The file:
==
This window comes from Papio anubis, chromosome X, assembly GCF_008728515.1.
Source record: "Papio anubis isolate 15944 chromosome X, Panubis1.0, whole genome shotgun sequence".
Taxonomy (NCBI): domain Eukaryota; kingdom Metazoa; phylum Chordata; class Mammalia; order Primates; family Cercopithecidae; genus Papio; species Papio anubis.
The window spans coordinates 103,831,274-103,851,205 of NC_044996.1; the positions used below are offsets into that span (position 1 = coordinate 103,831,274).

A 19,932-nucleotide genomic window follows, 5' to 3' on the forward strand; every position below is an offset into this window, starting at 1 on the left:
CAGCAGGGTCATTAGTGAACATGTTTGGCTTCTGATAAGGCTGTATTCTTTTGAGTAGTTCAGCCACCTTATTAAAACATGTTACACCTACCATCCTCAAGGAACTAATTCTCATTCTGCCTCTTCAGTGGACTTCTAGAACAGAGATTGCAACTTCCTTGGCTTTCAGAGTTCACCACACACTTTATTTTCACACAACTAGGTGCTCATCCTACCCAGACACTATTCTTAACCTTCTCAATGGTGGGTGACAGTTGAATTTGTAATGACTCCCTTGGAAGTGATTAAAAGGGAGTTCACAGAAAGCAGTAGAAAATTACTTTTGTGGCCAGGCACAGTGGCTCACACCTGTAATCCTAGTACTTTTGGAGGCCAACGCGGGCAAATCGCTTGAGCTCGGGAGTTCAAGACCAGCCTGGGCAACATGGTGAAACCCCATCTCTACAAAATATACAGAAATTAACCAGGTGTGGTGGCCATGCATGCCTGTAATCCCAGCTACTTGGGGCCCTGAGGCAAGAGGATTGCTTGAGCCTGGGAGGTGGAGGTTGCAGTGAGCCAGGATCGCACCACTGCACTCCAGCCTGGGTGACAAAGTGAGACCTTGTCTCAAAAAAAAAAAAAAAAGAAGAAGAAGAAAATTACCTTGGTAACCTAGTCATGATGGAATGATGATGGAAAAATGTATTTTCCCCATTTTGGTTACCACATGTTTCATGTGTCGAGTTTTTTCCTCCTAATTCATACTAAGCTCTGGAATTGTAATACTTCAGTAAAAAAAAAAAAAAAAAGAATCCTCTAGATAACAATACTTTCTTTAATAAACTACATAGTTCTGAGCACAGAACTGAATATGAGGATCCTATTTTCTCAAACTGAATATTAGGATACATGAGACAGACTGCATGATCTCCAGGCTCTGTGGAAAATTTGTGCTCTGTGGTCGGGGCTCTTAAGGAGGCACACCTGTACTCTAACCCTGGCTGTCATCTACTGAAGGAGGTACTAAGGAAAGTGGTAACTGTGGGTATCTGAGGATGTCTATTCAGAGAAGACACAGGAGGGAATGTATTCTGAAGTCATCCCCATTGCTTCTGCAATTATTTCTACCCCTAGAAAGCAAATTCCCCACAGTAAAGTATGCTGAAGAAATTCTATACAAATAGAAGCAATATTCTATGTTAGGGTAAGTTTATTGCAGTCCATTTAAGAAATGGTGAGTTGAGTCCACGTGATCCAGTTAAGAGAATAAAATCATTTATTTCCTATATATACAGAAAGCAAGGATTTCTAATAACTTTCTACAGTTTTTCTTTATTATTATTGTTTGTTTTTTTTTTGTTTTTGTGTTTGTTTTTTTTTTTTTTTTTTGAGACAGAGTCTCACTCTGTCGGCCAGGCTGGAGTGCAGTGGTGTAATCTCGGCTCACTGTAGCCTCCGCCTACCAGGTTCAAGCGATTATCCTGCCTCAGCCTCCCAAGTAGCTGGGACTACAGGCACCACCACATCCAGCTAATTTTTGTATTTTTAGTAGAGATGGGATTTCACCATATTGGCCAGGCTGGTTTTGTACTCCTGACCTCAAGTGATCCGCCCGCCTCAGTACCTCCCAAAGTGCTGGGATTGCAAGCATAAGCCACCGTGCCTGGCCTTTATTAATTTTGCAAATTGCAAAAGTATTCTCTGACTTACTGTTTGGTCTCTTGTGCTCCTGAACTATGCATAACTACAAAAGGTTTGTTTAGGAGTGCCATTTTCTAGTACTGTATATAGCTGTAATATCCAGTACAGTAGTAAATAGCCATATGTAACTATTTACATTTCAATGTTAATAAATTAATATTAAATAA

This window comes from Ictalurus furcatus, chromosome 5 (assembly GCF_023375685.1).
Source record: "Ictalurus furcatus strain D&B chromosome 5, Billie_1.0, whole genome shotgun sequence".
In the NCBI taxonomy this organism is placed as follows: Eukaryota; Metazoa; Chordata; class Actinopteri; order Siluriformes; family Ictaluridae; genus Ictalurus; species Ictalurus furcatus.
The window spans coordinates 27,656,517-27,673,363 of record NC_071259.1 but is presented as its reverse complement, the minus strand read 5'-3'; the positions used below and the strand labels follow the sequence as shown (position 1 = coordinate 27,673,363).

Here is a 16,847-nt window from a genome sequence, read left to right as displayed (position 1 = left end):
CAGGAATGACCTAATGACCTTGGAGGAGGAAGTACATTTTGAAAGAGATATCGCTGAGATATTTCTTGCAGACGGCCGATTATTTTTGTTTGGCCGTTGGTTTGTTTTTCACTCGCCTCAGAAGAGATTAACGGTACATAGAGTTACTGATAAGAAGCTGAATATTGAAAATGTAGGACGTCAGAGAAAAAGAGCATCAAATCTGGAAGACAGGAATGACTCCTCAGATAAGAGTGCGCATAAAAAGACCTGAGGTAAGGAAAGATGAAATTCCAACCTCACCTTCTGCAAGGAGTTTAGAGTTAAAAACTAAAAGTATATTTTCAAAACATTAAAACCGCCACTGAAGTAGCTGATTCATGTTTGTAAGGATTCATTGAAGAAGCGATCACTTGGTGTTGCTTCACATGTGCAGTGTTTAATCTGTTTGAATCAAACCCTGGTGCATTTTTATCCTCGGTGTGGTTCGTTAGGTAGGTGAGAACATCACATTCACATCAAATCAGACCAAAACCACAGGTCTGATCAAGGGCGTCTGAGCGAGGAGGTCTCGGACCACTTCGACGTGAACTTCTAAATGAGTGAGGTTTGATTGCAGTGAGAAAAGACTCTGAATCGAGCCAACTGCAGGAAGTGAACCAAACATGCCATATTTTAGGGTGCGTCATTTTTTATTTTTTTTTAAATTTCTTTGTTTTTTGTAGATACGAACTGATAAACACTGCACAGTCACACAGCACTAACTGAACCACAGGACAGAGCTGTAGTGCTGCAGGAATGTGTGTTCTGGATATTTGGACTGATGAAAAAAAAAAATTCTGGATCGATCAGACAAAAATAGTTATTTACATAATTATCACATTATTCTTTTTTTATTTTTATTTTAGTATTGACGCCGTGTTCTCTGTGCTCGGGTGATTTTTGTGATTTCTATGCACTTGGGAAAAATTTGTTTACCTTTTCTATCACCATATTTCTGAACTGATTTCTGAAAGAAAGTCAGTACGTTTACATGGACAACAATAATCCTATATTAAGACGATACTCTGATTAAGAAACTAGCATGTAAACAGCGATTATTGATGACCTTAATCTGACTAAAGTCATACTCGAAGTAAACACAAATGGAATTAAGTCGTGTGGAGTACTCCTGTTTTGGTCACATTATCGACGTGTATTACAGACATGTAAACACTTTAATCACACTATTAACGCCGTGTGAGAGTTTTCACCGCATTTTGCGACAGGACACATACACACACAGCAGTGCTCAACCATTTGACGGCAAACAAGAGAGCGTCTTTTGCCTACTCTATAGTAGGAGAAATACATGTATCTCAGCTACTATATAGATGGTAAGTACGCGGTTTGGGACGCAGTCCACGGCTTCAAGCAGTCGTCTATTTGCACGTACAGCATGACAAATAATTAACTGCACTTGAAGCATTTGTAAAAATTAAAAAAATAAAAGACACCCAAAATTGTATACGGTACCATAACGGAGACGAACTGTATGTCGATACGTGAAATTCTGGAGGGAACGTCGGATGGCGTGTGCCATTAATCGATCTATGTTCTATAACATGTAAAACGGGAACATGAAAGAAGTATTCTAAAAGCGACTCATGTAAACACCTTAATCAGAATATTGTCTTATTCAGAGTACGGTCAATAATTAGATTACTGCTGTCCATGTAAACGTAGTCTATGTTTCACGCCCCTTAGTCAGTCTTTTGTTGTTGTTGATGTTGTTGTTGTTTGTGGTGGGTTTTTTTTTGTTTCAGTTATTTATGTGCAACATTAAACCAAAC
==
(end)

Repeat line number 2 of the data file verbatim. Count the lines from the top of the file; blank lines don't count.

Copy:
Source record: "Papio anubis isolate 15944 chromosome X, Panubis1.0, whole genome shotgun sequence".